Contact us


    Collection and Use of Personal Information. *


    [Interview] [Innovative Startups] Deep Bio to revolutionize prostate cancer diagnosis with AI platform – Korea Biomedical Review

    September 4, 2021

    Korea has emerged as a “technology powerhouse” as the nation is seeing new innovative startups that are working on visualizing the once futuristic technology to real life. Korea Biomedical Review met with innovative CEOs from various healthcare startups to hear about their company and what they believe is going on in Korea’s dynamic healthcare startup scene. The first guest is Kim Sun-woo, CEO of Deep Bio. – Ed.

    Korea’s artificial intelligence-based medical equipment manufacturers have increased their global presence based on superior technologies.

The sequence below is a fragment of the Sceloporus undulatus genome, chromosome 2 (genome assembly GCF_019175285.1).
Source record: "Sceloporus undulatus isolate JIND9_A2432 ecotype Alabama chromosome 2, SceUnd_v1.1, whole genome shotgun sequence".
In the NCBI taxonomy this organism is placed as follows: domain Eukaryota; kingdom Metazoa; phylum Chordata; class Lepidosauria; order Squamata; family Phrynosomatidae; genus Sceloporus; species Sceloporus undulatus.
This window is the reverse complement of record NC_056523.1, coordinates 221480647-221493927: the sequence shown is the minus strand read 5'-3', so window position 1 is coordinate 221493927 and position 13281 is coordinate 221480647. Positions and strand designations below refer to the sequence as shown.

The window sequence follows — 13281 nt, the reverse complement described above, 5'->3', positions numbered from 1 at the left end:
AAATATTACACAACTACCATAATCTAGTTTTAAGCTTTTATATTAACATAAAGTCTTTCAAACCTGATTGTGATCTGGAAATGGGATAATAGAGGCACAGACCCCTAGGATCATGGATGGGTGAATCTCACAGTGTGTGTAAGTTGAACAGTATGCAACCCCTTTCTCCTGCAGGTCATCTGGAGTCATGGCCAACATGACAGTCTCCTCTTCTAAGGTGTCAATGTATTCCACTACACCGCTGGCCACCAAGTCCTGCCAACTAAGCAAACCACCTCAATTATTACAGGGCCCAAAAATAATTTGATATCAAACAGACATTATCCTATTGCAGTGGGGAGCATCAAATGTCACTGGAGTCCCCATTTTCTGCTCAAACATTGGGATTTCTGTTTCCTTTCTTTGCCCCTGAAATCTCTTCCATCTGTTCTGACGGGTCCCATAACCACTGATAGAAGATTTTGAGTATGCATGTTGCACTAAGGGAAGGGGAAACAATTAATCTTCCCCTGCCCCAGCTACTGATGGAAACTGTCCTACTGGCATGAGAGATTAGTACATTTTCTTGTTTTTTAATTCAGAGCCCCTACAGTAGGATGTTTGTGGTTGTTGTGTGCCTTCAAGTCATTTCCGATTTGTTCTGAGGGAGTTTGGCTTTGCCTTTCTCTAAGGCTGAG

Many companies use AI platforms to diagnose cancer. However, Deep Bio wants to set it apart by diagnosing prostate cancer using AI for the first time in Korea.

    In April last year, Deep Bio became the first company to receive approval from the Ministry of Food and Drug Safety for an AI-based medical device that diagnosis prostate cancer — DeepDx-Prostate. This in-vitro diagnostic software helps doctors diagnose prostate cancer.

    Deep Bio was the first AI medical device maker that diagnoses cancer with biopsy images in the pathology department. There are no AI medical devices diagnosing prostate cancer that has received approval from the FDA. However, with a high unmet need in the field, Deep Bio’s technology has already received recognition worldwide, according to the company.

    The company has participated in the United States and Canadian Academy of Pathology (USCAP) every year since 2018 and published papers each year. This year, the company has published four articles.